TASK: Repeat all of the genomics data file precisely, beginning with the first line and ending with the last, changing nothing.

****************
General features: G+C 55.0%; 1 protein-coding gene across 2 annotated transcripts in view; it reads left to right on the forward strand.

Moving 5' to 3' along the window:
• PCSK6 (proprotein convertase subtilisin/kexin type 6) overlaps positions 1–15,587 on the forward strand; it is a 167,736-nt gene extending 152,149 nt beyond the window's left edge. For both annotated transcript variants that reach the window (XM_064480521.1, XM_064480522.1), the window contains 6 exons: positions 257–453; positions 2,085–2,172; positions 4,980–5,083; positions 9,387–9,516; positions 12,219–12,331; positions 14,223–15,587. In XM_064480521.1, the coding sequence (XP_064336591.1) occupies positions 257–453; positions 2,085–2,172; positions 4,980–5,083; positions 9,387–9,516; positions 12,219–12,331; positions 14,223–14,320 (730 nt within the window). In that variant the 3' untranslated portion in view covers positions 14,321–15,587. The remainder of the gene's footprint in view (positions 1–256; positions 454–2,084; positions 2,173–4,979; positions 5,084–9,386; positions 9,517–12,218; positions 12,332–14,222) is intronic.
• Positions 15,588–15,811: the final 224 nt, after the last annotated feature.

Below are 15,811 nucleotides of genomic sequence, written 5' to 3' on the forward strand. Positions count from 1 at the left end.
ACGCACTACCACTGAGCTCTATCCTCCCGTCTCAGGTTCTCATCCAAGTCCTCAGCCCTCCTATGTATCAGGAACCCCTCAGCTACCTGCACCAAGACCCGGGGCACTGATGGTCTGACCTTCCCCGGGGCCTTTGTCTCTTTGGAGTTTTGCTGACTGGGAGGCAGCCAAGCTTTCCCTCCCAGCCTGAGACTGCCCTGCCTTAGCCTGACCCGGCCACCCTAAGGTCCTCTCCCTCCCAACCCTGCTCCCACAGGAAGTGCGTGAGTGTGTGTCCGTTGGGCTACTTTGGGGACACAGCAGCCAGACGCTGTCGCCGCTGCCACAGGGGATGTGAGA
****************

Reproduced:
General features: G+C 55.0%; 1 protein-coding gene across 2 annotated transcripts in view; it reads left to right on the forward strand.

Moving 5' to 3' along the window:
• PCSK6 (proprotein convertase subtilisin/kexin type 6) overlaps positions 1–15,587 on the forward strand; it is a 167,736-nt gene extending 152,149 nt beyond the window's left edge. For both annotated transcript variants that reach the window (XM_064480521.1, XM_064480522.1), the window contains 6 exons: positions 257–453; positions 2,085–2,172; positions 4,980–5,083; positions 9,387–9,516; positions 12,219–12,331; positions 14,223–15,587. In XM_064480521.1, the coding sequence (XP_064336591.1) occupies positions 257–453; positions 2,085–2,172; positions 4,980–5,083; positions 9,387–9,516; positions 12,219–12,331; positions 14,223–14,320 (730 nt within the window). In that variant the 3' untranslated portion in view covers positions 14,321–15,587. The remainder of the gene's footprint in view (positions 1–256; positions 454–2,084; positions 2,173–4,979; positions 5,084–9,386; positions 9,517–12,218; positions 12,332–14,222) is intronic.
• Positions 15,588–15,811: the final 224 nt, after the last annotated feature.

Below are 15,811 nucleotides of genomic sequence, written 5' to 3' on the forward strand. Positions count from 1 at the left end.
ACGCACTACCACTGAGCTCTATCCTCCCGTCTCAGGTTCTCATCCAAGTCCTCAGCCCTCCTATGTATCAGGAACCCCTCAGCTACCTGCACCAAGACCCGGGGCACTGATGGTCTGACCTTCCCCGGGGCCTTTGTCTCTTTGGAGTTTTGCTGACTGGGAGGCAGCCAAGCTTTCCCTCCCAGCCTGAGACTGCCCTGCCTTAGCCTGACCCGGCCACCCTAAGGTCCTCTCCCTCCCAACCCTGCTCCCACAGGAAGTGCGTGAGTGTGTGTCCGTTGGGCTACTTTGGGGACACAGCAGCCAGACGCTGTCGCCGCTGCCACAGGGGATGTGAGA